–in businessman Ahmad’s condensed milk importation case
ACTING Chief Justice Mrs. Yonette Cummings-Edwards has discharged the Order or Rule Nisi of Certiorari in the matter brought on May 23, 2016 by businessman Rafik Ahmad against the Government Analyst – Food and Drug Department for refusing his container of sweetened condensed milk entry into Guyana.
The acting Chief Justice found that the respondent, Government Analyst-Food and Drug Department, had demonstrated good reason why the container should not be allowed in the country.
Director of the Food and Director Department, Marlon Cole, had refused entry to Ahmad’s container, currently detained by the Guyana Revenue Authority (GRA), after it was established that Ahmad was attempting to import Moi sweetened condensed milk, a product made from vegetable fat-based milk, and not a dairy product as is required by Part IV, Division 5 (Dairy Products) (13) of the Food and Drug Regulations of 1977.
Justice Cummings-Edwards ruled on October 18 that the decision by the Food and Drug Department, represented by Attorney-at-law Judy Stuart, was lawful, and done in accordance with the Food and Drugs Act, Chapter 34:04 and the Food and Drugs Regulations 1977, in conjunction with Section 43 Schedule 11 of the Customs Act, Chapter 82:04.
Represented by former Attorney General and Minister of Legal Affairs, Anil Nandlall, Ahmad had in June moved to the High Court, seeking a release of the container of sweetened condensed milk, imported from Malaysia last year.
Justice Dawn Gregory had previously granted a number of orders directed to both the Food and Drug Department and to the GRA. Those orders included an Order or Rule Nisi of Certiorari quashing their decision to refuse entry to the businessman’s container, which is detained by the GRA and held at Muneshwer’s Limited on Water Street, Georgetown, on ground that the decision was unreasonable.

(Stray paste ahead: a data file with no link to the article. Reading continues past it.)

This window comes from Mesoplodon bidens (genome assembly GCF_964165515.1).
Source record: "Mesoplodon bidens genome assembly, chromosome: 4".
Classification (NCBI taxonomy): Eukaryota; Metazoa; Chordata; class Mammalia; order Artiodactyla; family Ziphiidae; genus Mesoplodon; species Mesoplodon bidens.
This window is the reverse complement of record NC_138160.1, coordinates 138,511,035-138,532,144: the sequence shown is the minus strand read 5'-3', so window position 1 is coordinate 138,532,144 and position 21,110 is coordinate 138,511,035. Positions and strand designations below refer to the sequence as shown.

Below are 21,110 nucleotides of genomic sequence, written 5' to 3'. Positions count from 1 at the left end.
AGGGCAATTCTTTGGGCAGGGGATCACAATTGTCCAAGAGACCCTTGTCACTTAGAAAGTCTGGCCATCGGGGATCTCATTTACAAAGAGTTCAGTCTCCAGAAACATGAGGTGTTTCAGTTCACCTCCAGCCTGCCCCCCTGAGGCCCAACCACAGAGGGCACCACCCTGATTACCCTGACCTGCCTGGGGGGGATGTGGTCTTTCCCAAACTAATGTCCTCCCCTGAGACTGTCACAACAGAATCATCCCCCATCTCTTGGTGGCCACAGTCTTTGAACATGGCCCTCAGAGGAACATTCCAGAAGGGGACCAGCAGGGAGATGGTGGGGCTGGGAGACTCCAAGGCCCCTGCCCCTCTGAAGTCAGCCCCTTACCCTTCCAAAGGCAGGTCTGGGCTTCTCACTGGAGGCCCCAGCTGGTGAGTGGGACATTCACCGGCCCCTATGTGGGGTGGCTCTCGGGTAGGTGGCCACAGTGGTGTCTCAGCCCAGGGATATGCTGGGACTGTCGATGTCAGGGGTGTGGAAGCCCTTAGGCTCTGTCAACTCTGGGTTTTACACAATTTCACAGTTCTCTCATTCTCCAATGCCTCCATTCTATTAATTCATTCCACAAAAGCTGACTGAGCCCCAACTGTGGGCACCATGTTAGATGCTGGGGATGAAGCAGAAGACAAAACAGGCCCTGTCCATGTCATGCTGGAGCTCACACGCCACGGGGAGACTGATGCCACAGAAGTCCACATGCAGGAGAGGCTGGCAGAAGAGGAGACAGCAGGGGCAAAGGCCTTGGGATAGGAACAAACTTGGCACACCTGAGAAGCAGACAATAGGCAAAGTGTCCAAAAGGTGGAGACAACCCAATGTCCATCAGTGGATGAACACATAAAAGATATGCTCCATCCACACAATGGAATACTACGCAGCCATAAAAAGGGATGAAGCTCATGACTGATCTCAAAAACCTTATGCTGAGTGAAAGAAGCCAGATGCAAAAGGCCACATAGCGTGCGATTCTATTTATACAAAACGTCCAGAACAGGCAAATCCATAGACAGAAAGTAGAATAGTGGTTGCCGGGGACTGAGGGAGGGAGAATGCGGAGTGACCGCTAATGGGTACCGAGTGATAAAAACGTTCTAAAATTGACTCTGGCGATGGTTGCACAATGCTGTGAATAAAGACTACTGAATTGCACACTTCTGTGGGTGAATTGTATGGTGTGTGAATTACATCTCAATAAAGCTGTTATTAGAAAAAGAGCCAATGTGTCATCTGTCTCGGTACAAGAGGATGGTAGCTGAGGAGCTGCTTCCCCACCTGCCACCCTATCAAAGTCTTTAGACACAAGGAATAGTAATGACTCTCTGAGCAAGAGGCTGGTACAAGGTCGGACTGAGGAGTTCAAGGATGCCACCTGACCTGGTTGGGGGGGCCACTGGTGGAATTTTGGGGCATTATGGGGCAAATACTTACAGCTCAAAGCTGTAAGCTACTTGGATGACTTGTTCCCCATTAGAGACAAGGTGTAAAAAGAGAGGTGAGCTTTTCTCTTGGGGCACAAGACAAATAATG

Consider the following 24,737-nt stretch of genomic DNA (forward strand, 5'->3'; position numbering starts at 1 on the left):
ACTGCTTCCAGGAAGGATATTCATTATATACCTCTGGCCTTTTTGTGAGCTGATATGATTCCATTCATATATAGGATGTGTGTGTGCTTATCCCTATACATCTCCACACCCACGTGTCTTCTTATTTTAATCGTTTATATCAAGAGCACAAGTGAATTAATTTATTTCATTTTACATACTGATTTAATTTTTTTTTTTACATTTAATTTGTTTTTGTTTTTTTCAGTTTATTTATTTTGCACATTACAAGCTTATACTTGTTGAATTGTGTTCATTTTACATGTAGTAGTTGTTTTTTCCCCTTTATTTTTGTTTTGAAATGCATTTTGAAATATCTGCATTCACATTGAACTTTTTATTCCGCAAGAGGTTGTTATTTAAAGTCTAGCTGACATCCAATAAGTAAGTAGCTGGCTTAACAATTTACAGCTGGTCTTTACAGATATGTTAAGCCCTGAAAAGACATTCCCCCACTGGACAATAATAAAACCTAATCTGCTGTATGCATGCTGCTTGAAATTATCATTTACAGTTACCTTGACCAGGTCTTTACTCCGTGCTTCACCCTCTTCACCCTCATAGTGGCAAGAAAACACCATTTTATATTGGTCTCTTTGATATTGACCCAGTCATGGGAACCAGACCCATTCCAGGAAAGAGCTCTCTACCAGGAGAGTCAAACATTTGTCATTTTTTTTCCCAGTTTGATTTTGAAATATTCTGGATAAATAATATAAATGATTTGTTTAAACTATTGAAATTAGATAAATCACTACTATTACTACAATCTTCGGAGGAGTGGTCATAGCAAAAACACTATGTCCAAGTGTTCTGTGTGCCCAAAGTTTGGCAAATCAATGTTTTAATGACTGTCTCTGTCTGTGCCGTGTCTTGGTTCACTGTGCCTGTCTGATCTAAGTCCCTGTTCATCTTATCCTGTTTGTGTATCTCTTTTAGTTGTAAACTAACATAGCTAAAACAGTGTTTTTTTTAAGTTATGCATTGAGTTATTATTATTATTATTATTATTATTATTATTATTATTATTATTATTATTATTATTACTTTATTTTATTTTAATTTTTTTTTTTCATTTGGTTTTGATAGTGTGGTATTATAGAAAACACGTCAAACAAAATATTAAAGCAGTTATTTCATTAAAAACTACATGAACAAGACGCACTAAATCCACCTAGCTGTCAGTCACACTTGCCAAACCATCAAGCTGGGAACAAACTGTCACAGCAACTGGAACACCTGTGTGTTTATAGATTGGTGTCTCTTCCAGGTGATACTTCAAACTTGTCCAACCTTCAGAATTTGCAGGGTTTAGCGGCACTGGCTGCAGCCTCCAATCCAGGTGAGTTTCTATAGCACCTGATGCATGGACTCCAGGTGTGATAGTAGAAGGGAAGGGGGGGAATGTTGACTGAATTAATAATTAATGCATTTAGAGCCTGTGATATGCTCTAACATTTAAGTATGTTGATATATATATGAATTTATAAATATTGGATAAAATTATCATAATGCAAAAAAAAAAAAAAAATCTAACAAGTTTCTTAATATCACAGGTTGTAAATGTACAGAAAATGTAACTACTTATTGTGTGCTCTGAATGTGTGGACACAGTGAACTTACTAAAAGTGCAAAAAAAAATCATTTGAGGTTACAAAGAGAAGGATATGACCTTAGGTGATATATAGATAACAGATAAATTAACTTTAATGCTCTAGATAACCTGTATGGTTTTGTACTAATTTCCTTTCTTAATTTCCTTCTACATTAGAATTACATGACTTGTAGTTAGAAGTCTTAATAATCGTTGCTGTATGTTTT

Additionally, the judge ruled that an Order or Rule Nisi of Mandamus be issued to the Commissioner-General of the GRA, instructing the said Commissioner-General to release Ahmad’s container, unless sufficient cause is shown why the Order or Rule Nisi of Mandamus should not be made absolute.
Ahmad had, in his affidavit in support, said he has been importing several products, including milk (sweetened and powdered) regularly for the past five years, and noted that he has never experienced such problems at ports of entry here.
Moreover, the businessman said, complaints were never lodged by the Food and Drug Department or any other agency about the quality of those products or their ingredients.
On October 26, 2015, Ahmad ordered a 20-foot container, containing 1325 cartoons of the sweetened milk, from one of his usual suppliers, Mewah Dairies. The shipment arrived in Guyana on December 30, 2015.
“Upon its arrival, my servants and/or agents were informed by the acting Director of the Government Analyst-Food and Drug Department that the labels on the milk appeared to her to be fake. She failed to specify the basis for this conclusion upon further queries. On another occasion, my servants and/or agents were further informed that the milk constituents fell short of that which is required by the Food and Drug Regulations for evaporated milk,” he said.
However, Director of the Food and Drugs Department, Marlon Cole, in an interview with another media entity in June, said a number of discrepancies were found, including his (Cole’s) signature being forged.
“My forged signature was used to clear the consignment, and at the time it was recorded (as) full cream milk, which is exempted from [value added] tax, imported by Superfood Inc., by Rafeek Ahmad,” Cole had told Guyana Times.
He noted that Customs, an arm of the GRA, discovered the forged signature. The police were called in, and a staff of his entity was charged and placed on bail.
“We had wanted to retrieve a sample of the milk, but when we got to the container, it was not a container of full cream milk, but of Moi condensed milk,” Cole stated.
He said that when it was realised that the contents of the container were condensed milk, it was stamped “entry refused” in March.
“We found that it is milk filled with vegetable fat and is being sold as regular standardised milk. So Customs (retrieved) the entry and the item was changed to condensed milk. The importer had to pay $1.5 million in duty. It was presented to the Department, and was again stamped “refused entry” because it was filled with vegetable fat instead of animal fat.”